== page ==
The Seattle School District could split into two separate entities if a few Washington lawmakers get their way.
KIRO 7's Essex Porter is learning about why Democratic state reps Santos and Pettigrew introduced the bill to break up the district. His full report on KIRO 7 at 6 p.m.
The following is a response from Seattle Public Schools regarding Bills 1497 and 1860:
Bill 1497 – Mayoral Appointment of Two School Board Members
- Citizens have a right to elect their representatives to a governing body, regardless of what body it is - School Board, City Council, and State Senate to the federal level. A citizen’s right to vote should never be diminished, which is exactly what this bill does. Voter participation is the cornerstone of our democracy and we fully support Seattle voters selecting their school board members. Elected school board directors are accountable directly to the parents and other voters who elect them. That is how it should be.
- Research supports continuing an elected board structure. The number of appointed and mayoral controlled boards in urban cities has declined steadily over the past 15 years – and for good reason: they didn’t serve students and families well. In 2000, there were approximately 40 cities with mayoral controlled school districts, this year there are currently 12.
- There is no guarantee a political appointment will be based on a particular expertise in education or commitment to public schools. Appointees may come to the board with a political agenda which drives them to function in an elite or trustee orientation. School Board members should have an altruistic motivation for service, not position focused, and be concerned with the general welfare of students.
- Appointed boards, particularly in the Northeast, have a poor track record when it comes to reducing conflict and increasing board stability. The research indicates that partnerships between cities and school districts work better than mayoral appoints to the board. (Research from Prof. Tom Alsbury, Seattle Pacific University)
- Seattle Public Schools appreciates the strong partnership we already have with Mayor Ed Murray and the City of Seattle. This is evident in our Families and Education Levy as well as the recent passage of the Preschool Education Levy. When city and school leaders work together in partnership, resources are leveraged to the benefit of the entire community. We believe this is how city and schools should be working together to make a difference in the lives of our students.
Bill 1860 – Splitting Seattle Public Schools into Two Separate Districts
- Dividing Seattle Public Schools into two distinct districts would increase fiscal costs to taxpayers and create operational inefficiencies. Separate governance boards would need to be created, leadership teams and central office support, and additional equipment, supplies and materials.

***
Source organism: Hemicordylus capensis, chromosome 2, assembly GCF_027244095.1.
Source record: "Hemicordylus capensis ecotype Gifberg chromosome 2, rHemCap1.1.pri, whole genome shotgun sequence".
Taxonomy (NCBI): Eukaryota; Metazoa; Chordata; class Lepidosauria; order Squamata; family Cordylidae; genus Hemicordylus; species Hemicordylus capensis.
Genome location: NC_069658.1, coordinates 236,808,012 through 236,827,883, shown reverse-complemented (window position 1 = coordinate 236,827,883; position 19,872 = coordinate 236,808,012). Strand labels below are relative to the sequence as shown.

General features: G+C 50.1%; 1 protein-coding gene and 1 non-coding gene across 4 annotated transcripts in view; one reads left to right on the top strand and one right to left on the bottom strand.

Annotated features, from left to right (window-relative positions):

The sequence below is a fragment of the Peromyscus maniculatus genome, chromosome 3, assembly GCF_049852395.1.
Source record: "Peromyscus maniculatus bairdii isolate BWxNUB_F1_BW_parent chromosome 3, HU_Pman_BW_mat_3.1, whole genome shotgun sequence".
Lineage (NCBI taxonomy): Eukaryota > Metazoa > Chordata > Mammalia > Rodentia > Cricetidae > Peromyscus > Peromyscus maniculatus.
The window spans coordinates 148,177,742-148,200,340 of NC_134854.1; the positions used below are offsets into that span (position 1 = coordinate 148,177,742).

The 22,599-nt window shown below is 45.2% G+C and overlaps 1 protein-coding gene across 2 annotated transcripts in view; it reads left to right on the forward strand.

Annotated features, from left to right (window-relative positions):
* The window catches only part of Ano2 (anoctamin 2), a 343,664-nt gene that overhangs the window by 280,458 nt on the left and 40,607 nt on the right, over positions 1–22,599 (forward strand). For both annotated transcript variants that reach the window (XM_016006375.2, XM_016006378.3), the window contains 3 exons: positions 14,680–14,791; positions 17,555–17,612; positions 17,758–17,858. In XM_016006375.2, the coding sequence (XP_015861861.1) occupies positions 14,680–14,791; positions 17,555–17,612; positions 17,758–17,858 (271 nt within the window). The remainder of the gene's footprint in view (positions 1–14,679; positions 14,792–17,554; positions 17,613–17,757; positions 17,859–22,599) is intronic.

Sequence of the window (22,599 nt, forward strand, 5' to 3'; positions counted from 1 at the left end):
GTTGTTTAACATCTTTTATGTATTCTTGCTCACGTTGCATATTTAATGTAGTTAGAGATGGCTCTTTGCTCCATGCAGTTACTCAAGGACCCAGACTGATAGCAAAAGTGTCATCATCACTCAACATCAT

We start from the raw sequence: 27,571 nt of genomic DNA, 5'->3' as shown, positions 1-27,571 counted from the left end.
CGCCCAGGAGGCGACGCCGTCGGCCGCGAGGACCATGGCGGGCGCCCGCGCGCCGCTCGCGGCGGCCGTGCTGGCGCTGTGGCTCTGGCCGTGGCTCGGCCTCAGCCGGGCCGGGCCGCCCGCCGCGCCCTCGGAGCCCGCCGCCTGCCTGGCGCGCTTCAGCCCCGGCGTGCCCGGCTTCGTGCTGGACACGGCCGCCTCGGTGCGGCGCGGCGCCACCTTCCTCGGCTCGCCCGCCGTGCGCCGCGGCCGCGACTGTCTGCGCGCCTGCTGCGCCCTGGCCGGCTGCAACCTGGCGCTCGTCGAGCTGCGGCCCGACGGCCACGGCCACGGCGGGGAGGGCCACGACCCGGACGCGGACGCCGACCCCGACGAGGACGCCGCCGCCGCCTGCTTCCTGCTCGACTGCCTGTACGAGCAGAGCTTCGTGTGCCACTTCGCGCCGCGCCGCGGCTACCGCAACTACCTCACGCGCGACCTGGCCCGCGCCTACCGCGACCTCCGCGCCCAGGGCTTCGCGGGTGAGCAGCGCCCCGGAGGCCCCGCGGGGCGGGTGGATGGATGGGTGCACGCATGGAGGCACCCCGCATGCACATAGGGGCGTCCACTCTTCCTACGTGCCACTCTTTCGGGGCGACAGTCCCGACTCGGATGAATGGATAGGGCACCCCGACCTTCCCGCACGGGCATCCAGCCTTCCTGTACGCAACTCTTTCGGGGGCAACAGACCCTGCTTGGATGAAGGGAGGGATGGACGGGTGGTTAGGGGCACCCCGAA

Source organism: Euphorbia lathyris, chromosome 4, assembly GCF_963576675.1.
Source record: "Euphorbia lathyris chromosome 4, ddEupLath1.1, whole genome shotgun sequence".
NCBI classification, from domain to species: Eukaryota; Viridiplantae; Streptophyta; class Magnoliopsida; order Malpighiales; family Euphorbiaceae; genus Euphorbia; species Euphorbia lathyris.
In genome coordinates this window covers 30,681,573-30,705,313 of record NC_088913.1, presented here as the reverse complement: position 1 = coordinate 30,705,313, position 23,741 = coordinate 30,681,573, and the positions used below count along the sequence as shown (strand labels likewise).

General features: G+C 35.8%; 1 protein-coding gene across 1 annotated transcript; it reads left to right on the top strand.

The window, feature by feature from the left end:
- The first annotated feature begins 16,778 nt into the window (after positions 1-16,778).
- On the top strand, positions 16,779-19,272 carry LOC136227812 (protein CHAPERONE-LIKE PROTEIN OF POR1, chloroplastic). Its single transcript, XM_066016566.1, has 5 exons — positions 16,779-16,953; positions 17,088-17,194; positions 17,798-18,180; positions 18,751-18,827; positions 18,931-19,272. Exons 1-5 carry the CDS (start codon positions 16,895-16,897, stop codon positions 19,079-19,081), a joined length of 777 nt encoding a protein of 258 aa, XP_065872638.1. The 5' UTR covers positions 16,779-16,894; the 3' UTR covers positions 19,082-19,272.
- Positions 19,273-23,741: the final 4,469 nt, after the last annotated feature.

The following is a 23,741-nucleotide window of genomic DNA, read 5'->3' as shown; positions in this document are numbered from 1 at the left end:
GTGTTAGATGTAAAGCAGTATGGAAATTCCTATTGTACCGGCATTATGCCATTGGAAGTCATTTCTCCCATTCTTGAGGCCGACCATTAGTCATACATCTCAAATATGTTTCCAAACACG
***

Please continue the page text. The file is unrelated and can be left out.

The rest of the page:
- Currently, the coordination of school schedules and operations is done across the city, in partnership with the city, to minimize to the greatest extent possible, the impact of traffic (bell times), safety and security (before and after school programs), facilities (parks and recreation and school use agreements). This coordination would be lost by creating two distinct school systems.
- The formation of two separate districts would further segregate the City of Seattle. The city is already challenged by the economic inequities between north and south Seattle, and this proposal would further polarize the city and increase the disparity between geographic regions across Seattle. For our city to be a vibrant, healthy, urban center, we need to continue to strive for equity and inclusion for all citizens, regardless of what area of the city they live in.
- The suggestion that Seattle Public Schools is failing is blatantly false. This is particularly disrespectful to our school communities in South Seattle. While we continue to focus on raising academic achievement across the system and particularly in southeast Seattle, we have several examples of success stories. Cleveland, Franklin, Mercer and Wing Luke were recently named Schools of Distinction. We have seen significant progress in closing the achievement gap, particularly in our South Seattle Schools. Students enrolled in Title 1 schools increased in mathematics by 17.4% between 2010 and 2013. The increase in Non-Title 1 Schools was 11.4%. During the same period, reading for Title 1 schools improved by 13.7% versus 7.7% in Non-Title 1 schools. In 2013, student achievement in Seattle Public Schools Title I schools was significantly above similar schools across the state in math and reading by 10.4 (math) and 7.3 (reading) percentage points. As a whole, SPS outperforms the state average regarding student assessments.